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Last Updated: July 23, 2023
Walking is an excellent form of exercise that has proven health benefits. Having a treadmill in your home makes walking even more accessible because you can walk at any time and even incline the treadmill to add some variety. The list can go on for the benefits of walking on a treadmill, but what about the benefits of walking backwards on a treadmill?
Obviously walking is a common form of movement that most people can do, so walking backwards can seem out of the ordinary, especially on a treadmill. With the right treadmill and precautions in place though, walking backwards can be very helpful in improving not only your gait but your health overall. Walking backwards isn’t for everyone, so it’s important to consult with your healthcare provider, especially if you have mobility and balance issues. If it’s right for you though, it’s definitely worth trying.
Improves Mobility and Balance
Walking backwards on a treadmill definitely requires more concentration than walking forward. Walking backwards isn’t as natural of a motion as walking, but it can help to improve your mobility, balance, and range of motion. With increased concentration and focus on your movement, you can focus on your balance and stride. Plus, as you improve and walk backwards more often, this practice has been shown to improve your walking performance and speed.
Your mobility and range of motion, especially in your knees and hips can improve with walking backwards because it requires more extension in your hips and knees.
Works Muscles Differently
Walking backwards on a treadmill reverses the motion thus changing how and which muscles are activated and used. This movement on a treadmill recruits more of your anterior chain which is the front muscles of your body, especially in the legs. The quads are lengthened rather than shortened like they are when walking forward. The opposite happens to the hamstrings on the backs of the legs.
Changing up the way your muscles work is a good way to help avoid overtraining and injury. It’s important to keep the muscles balanced and equally worked so certain muscles don’t get overused or strained.
Is A Good Way To Workout
Walking is a good way to get your heart rate up and strengthen your cardiovascular system. While you might not be able to walk backward quite as fast as you can walk forward, it is still a good way to get in a little cardio. Walking is a lighter impact activity than running, so it can be more forgiving on the joints.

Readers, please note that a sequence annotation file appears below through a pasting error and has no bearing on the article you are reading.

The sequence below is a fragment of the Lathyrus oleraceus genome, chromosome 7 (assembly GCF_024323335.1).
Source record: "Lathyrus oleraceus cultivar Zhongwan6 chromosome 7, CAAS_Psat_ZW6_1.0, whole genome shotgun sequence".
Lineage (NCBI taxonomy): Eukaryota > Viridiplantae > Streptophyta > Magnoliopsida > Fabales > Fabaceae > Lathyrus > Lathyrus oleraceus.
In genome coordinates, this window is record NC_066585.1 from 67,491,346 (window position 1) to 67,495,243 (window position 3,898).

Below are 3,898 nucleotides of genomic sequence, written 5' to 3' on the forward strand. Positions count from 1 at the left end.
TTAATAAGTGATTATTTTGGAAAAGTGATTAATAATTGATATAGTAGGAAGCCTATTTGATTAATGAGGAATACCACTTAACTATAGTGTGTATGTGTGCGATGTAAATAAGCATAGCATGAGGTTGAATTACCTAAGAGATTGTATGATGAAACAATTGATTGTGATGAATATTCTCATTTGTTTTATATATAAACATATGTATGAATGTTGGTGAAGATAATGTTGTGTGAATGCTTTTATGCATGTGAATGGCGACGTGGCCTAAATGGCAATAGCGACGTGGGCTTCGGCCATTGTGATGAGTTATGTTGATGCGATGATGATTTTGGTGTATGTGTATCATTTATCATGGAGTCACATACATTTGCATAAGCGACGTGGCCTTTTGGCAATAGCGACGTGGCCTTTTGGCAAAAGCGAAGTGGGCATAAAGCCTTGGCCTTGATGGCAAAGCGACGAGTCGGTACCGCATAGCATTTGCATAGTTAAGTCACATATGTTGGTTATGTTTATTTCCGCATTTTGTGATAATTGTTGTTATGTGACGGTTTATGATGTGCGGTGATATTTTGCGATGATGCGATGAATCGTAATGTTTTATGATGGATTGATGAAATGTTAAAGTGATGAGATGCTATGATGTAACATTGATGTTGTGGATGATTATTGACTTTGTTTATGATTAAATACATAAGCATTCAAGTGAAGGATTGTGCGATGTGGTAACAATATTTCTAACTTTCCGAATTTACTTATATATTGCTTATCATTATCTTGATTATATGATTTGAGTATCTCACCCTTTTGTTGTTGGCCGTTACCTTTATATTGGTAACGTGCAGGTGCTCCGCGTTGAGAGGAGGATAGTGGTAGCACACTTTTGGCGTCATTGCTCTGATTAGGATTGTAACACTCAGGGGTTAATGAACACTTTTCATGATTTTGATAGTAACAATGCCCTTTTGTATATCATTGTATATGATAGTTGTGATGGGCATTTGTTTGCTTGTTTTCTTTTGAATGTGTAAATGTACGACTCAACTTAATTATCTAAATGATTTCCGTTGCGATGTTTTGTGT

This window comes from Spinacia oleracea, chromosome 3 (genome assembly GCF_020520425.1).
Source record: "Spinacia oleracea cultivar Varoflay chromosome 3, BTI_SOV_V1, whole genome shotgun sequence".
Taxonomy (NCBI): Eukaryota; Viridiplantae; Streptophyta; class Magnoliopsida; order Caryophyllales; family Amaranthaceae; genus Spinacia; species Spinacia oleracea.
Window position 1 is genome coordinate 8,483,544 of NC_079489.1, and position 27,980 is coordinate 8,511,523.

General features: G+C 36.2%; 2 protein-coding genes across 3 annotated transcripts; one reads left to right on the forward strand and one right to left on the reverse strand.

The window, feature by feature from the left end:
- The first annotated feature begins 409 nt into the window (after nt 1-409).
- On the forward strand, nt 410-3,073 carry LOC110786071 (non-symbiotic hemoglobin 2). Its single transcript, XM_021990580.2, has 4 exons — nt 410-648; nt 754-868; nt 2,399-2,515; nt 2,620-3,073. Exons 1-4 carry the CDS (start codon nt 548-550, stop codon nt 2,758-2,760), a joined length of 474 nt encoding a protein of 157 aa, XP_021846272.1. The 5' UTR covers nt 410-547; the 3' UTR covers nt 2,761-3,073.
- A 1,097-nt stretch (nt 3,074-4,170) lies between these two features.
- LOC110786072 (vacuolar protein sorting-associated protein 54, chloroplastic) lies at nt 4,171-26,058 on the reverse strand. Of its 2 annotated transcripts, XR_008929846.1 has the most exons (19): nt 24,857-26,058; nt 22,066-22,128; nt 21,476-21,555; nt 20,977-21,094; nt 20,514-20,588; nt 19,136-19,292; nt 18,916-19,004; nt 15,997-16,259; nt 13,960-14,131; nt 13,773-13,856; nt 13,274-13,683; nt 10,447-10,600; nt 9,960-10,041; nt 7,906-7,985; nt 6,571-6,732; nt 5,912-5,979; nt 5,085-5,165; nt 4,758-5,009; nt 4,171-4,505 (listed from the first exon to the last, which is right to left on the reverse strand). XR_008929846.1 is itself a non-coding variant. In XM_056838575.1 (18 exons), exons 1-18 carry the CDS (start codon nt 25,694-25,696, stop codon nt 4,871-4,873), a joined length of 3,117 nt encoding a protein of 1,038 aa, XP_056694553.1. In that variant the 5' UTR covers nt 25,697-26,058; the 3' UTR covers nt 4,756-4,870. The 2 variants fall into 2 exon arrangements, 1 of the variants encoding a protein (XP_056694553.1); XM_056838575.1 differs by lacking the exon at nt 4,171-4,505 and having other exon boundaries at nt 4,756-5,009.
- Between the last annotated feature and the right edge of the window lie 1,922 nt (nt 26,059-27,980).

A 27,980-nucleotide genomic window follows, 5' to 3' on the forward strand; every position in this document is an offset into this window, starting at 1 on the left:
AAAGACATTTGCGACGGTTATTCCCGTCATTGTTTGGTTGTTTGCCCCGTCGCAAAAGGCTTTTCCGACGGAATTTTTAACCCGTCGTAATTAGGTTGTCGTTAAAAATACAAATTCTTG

Walking Backwards On A Treadmill Is Safer
Walking backwards on a treadmill can also be safer than walking backwards outside. For starters, treadmills have handles on either side of the deck to hang on to when you need to catch your balance. Unless you’re reverse walking near a wall or fence outside, you won’t have something within reach to grab to help keep you from falling.
Treadmills also have safety keys which help keep you safe while using the treadmill. As you should clip the end of the safety key to your clothing while walking and running, you should also do this while walking backwards. If you fall and the key is pulled from the treadmill, the belt will immediately stop so you won’t be thrown to the back of the deck.
And just like outside, you can vary your speed on a treadmill. You can adjust the pace of the belt to as slow or as fast as you’re capable of walking backwards. Most treadmills also incline so you can adjust the grade of the belt to activate your muscles and increase your fitness even more.
Improves Health and Fitness
Movement in general, whether forward or backward is a great way to improve your overall health and fitness. It is always a good idea to move your body and walking backwards is a great way to do this. It comes with all the same health benefits as normal walking, along with all of the other amazing benefits that I mentioned.
How To Walk Backwards On A Treadmill
When you first start walking backwards on a treadmill, you want to make sure that you’re comfortable and familiar with walking forward on the treadmill. It’s important that you know how to work the treadmill and how to adjust and stop the belt.
Once you’re familiar with the treadmill, stand on the deck while it’s not moving. Clip the safety key to your clothing and hold onto the side handles. When you’re ready, press start and make sure the treadmill beings moving at a slow speed of less than 2 mph (most treadmills have a slow starting speed of 0.5-1 mph).
Depending on your balance, mobility, and fitness level, you might be able to increase the speed a little bit. If you feel like you need to catch your balance, keep holding onto the side handles and start taking steps backward at the slow starting speed. You might want to peek down at your feet while walking backwards, just make sure you don’t slouch or slump over while doing this. When you’re comfortable, you can let go of the side handles and even work on increasing the speed slightly over time. You might even be able to work up to a jogging or running pace as you progress.
Make sure you only do what you’re comfortable with and as I mentioned before, consult your healthcare provider if you’re new to working out, recovering from an injury, or if you have balance and mobility issues.